Even for a generation brought up on multi-channel TV such as that offered by Sky TV or Freeview, internet television can seem daunting. It is perhaps little wonder, then, that helping viewers navigate their way around this maze of new content is a priority for broadcasters and internet video services seeking to build a brand in the internet television market.
Web video search engine blinkx decided it would branch out from its beginnings as an online video search tool (sort of a Google for video) to offer a line-up of themed channels, including education and entertainment, in its new video service, BBTV, launched in May.
"The problem is there's just so much stuff out there and we're only human beings, there's only so much we can take in," says blinkx chief executive, Suranga Chandratillake. "The brands that are going to succeed will be those that act as a filter for all this new information, as well as allow people to search for content themselves."
"People watch TV in two ways. There are times when you want to watch something in particular, but most of the time people will come in from work and channel surf for five minutes. That's why it's going to be so important to be the brand that allows people to discover great content they weren't necessarily aware of through our own channel line-up - but always with the power of search behind it when people are looking for something in particular," says Chandratillake.
IPTV services such as BT Vision and Tiscali TV believe their "closed wall" systems give them an advantage over video on the open internet because they have more control over the viewer experience. For example, Orange plans to begin offering a set-top-delivered IPTV service to its broadband customers later this year and believes that the user interface and branding design will be a crucial differentiator.
"Orange is giving each part of its service unique animated characters that are designed to sum up what content is available on that part of the service," says Lucy Amortegui, head of digital media for Red Bee Media, which designed the onscreen look for Orange. "The idea is to give each section a personality."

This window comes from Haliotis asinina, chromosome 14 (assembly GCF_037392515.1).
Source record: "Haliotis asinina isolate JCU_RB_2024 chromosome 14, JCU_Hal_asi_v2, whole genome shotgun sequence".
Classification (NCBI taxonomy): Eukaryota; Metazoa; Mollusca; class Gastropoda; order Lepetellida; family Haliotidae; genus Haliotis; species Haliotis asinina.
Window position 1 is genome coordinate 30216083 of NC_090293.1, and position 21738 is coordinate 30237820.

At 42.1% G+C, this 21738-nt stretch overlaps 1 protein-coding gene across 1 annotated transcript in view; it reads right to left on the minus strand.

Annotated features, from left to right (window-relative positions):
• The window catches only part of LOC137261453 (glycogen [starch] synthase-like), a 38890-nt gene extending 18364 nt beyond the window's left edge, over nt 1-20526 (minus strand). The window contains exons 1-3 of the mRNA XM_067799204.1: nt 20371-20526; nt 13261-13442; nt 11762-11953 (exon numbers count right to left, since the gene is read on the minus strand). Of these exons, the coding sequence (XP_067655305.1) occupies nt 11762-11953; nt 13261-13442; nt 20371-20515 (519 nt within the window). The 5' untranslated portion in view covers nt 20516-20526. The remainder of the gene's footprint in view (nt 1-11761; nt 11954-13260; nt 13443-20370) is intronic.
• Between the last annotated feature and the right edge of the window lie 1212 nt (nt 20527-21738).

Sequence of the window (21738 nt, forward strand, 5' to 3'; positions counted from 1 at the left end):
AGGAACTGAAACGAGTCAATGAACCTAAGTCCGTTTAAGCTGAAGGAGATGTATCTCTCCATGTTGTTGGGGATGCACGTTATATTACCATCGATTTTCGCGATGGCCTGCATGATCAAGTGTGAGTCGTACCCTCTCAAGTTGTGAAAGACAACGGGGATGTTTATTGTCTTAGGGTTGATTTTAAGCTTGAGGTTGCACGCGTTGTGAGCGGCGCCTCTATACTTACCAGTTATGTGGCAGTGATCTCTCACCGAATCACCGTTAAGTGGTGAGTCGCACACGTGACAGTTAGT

Jonathan Sykes, managing director of content strategy at Tiscali TV, says that good navigation is very important when there is such a wealth of content available. "We know that to succeed we have to make our managed service easy to use and fun."
"The beauty of an IPTV service is that we can segment content not just as you would normally expect like sports, movies, drama and so on," says Sykes. "We can also take the feedback from what people are watching and have charts of top 'feel-good movies' for example. It makes navigating the service so much simpler and it's a lot more fun than a conventional programme guide."
Online video aggregation services, such as Bablegum, are adding Facebook-like personalisation tools to attract users. Personalisation is also key at Zattoo, a web service which offers live streams from the UK's five terrestrial channels. Zattoo's latest version allows users to create a personal electronic programme guide (EPG), giving them a tool to drag and drop channels so they are in the order they prefer - channels they are not interested in can be deleted. The company believes users will respond well to a level of control conventional television does not offer.
John Gilles, vice-president of media and entertainment at digital agency Method, believes that people will soon realise the power of online television and how it should operate. "I think search is over-estimated, particularly in television," he says. "In real life people find out about shows from one another. We've helped Comcast produce its Fancast site where people can talk about shows to one another. It's going to be so important in the future of television. When there is so much content out there, people are going to be turned off by search, because they don't necessarily know what they're looking for, so they'll increasingly rely on recommendation."
This idea of a programme guide supplemented by communal recommendations is also at the heart of Sky's future plans, says Brian Lenz, Sky's head of product design. "The real question in finding your way around IPTV is: how do you make an informed choice? And we believe the brand that allows people to do this easily and has the best content will be the winner."
Sky already offers a recommendation service on its recently rebranded web television service, Sky Player. The technology works a lot like the Amazon recommendation engine, basing the new titles it recommends on a user's past viewing.
"We plan to link our set-top boxes to broadband, which will mean there will be scope for more community around programme watching," explains Lenz. "People can find out about great content from one another and select these shows directly, rather than going through a conventional EPG."
Sky is also developing "widgets" which users will be able to place on social networks, such as Bebo and Facebook, to say what they have been watching and what they plan to watch.